Parker v Winters: Ten things you really need to know about Shawndell Winters

When Joseph Parker's next opponent was named earlier this month, the resounding chorus from fight fans was "Who?"

Shawndell Terell Winters, 39, may have one of the most misspelled names in heavyweight boxing - a quick search found him referred to as 'Shandell', 'Shawdell' and 'Shawntell' - but he has never been short of confidence.

Meet the man who hopes to end the Kiwi's heavyweight relevance...

  • Hails from Harvey, Illinois, a city of 25,000 - 75 percent black - that was founded in 1891 and intended as a model for Christian values. Most recently, it has struck severe financial problems, and was unable to pay police and fire pensions between 2010-13, due to "improper" use of funds.
The Dixie Square Mall starred in The Blues Brothers movie
The Dixie Square Mall starred in The Blues Brothers movie. Photo credit: YouTube/Movieclips

Harvey's biggest claim to fame (apart from Winters) came when filmmakers used the long-vacant Dixie Square Mall to film a car chase in The Blues Brothers movie. The shopping centre, which closed down in 1978, was re-opened especially to shoot the scene and then boarded up again afterwards.

  • Winters was fighting "on the streets" in his mid 20s, until his cousin dreamed of him driving Ferraris and making a fortune from boxing. His first visit to a Chicago gym was almost his last. 

"The training was so hard, I stopped coming," he told The Ringside. "In 2009, I picked back up with it and the rest is history."

His amateur record was 47-4 and he finished runner-up at the 2014 National Golden Gloves, losing to DeRae Crane in the final.

"I got fed up with the way the amateur thing goes," he said. "I think my style is more tailormade for professional boxing, where the judges judge on how much hurt you put on a guy, as opposed to the amount of punches that you throw and activity."

  • He made a late start to pro ranks at the age of 34, knocking out Michael Perez 1m 31s into his 2015 debut at Horseshoe Casino, Hammond, Indiana, where he has fought five of his 15 bouts so far.

"I decided it was time to get paid for dedicating my life to training," he told The Ringside afterwards. "In 24 months, I'm going to be a millionaire and world champion."

  • Winnters has actually fought much of his pro career at cruiserweight, the division between light-heavyweight and heavyweight, which has a 90.7kg (200lb) upper limit. Winters weighed in at 92.5kg for his most recent fight, compared to Parker's 109.5kg.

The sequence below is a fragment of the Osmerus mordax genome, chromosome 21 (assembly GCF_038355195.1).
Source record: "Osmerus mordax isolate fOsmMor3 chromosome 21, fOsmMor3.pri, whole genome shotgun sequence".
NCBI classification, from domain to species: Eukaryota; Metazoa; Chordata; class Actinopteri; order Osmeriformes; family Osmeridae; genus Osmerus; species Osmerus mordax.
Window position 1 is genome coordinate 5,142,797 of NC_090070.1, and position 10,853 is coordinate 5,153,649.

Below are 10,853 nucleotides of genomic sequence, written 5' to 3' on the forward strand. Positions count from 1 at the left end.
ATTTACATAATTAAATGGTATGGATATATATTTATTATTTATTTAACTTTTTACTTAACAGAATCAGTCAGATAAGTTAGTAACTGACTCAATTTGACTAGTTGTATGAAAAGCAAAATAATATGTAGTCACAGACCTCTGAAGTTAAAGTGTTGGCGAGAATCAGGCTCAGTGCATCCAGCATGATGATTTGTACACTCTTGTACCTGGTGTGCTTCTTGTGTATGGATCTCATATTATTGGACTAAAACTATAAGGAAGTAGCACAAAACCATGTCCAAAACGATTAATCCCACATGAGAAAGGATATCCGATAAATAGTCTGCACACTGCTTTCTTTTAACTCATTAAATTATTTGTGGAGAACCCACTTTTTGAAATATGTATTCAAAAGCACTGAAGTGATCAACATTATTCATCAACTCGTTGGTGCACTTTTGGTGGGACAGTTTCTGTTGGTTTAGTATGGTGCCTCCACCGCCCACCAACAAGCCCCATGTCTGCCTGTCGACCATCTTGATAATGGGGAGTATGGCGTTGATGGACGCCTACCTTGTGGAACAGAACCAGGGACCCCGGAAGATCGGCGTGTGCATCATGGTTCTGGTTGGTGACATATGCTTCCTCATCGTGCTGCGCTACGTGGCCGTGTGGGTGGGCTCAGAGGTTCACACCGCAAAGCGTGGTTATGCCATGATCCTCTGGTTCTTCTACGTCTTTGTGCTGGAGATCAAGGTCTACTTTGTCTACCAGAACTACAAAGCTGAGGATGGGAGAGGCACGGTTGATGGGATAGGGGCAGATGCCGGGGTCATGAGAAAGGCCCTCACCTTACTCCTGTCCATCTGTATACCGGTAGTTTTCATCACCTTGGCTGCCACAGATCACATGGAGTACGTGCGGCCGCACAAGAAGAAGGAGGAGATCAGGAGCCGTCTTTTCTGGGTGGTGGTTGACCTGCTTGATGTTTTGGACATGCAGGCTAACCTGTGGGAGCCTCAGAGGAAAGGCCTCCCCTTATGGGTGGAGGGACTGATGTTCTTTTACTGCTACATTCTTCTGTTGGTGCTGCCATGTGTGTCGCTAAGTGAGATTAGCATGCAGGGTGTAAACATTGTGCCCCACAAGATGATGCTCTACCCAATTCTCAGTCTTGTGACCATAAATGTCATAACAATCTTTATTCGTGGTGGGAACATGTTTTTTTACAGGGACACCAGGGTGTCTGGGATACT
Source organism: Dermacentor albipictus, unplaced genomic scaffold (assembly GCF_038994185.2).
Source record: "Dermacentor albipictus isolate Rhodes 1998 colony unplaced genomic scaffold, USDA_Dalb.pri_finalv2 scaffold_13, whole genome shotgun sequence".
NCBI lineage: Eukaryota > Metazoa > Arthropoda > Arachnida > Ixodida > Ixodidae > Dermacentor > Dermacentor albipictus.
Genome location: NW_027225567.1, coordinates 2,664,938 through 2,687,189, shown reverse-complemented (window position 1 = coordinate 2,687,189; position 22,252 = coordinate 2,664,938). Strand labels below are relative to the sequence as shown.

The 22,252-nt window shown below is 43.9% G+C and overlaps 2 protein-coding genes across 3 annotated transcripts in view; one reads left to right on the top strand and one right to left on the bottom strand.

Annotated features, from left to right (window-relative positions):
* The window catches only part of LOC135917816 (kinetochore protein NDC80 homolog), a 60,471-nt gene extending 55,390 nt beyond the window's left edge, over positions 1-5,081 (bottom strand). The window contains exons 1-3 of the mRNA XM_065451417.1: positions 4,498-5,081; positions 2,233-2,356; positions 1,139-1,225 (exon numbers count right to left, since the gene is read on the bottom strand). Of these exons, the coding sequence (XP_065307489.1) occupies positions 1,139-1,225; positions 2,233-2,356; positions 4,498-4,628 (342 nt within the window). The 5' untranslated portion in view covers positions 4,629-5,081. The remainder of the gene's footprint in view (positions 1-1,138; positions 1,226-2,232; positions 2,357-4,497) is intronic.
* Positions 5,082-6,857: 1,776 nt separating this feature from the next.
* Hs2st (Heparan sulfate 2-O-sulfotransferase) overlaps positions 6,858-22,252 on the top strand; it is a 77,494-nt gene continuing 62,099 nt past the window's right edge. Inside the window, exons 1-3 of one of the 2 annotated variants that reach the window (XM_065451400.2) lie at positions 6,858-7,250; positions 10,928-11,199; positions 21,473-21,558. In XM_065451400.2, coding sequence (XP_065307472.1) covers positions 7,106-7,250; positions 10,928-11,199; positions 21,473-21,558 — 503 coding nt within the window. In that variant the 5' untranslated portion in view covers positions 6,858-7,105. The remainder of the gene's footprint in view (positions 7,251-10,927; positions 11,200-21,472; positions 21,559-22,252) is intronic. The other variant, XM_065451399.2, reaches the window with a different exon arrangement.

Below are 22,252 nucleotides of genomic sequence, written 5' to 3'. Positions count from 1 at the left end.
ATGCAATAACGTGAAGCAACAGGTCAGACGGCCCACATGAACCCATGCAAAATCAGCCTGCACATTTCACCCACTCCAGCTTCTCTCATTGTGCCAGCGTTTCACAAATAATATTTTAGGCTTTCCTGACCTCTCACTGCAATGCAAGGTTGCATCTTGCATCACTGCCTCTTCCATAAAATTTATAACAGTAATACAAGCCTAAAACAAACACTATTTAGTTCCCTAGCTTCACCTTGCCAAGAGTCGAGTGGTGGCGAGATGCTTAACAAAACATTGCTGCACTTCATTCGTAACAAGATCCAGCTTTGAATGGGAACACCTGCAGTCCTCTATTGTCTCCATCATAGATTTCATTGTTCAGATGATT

• Only one of Winters' previous opponents has his own Wikipedia page. Ghanaian Maxwell Amponsah was his country's flagbearer at the 2012 London Olympics, but had to withdraw from the competition with an unhealed broken jaw.

Amponsah has a 11-3 professional record, but in 2016, Winters left him facedown on the canvas in the fifth round.

  • Suffered his first pro loss to American Brian Howard, who knocked him out in October 2017. Howard (13-1, 10 KOs) landed a right hard to the chin early in the second round and Winters was counted out at 1m 2s.
Tale of the Tape - Winters v Parker
Tale of the Tape - Winters v Parker. Photo credit: Newshub.

"Winters got to his feet, after what appeared to be an extremely generous count," reported "However, his legs betrayed him and after stumbling backwards, the fight was thankfully called off. 

"Perhaps a good time for Winters, who turns 37 in a week, to have a candid conversation, difficult to be sure, from those who care for him most."

That was more than two years ago.

  • Last September, Winters shocked unbeaten Canadian Oleksandr Teslenko by fifth-round knockout at Brampton, Ontario, to capture the WBA-North American heavyweight title.
  • Winters' last three outings have been outside the United States - his victory over Teslenko was sandwiched between a loss and win in (of all places) Poland.

His last outing was a stoppage victory over local favourite Sergiej Werwejko last November, when he dropped his bigger (1.95m/109.3kg) rival several times, before the referee stepped in. 

  • Parker is, by far, Winters' most notable opponent so far. 

"This is the biggest right of my career and I am going to make it count," Winters declared, when the fight was announced. 

"I am used to being the underdog - it's something I thrive on and if Joseph Parker underestimates me, he's going to be in for a bad night, because I am going in there to take him out."  

  • Winters achieved his first official world ranking this month, when he entered the WBA list at No.14. He replaced American Chris Lovejoy, whose credentials consisted solely of bar fights in Tijuana, against opponents with losing records.

According to, last May, Lovejoy beat Daniel Yocupicio, who had six wins, 50 losses (you read that correctly) and two draws to his name.

Join us on Sunday for live updates of the Joseph Parker v Shawndell Winters heavyweight fight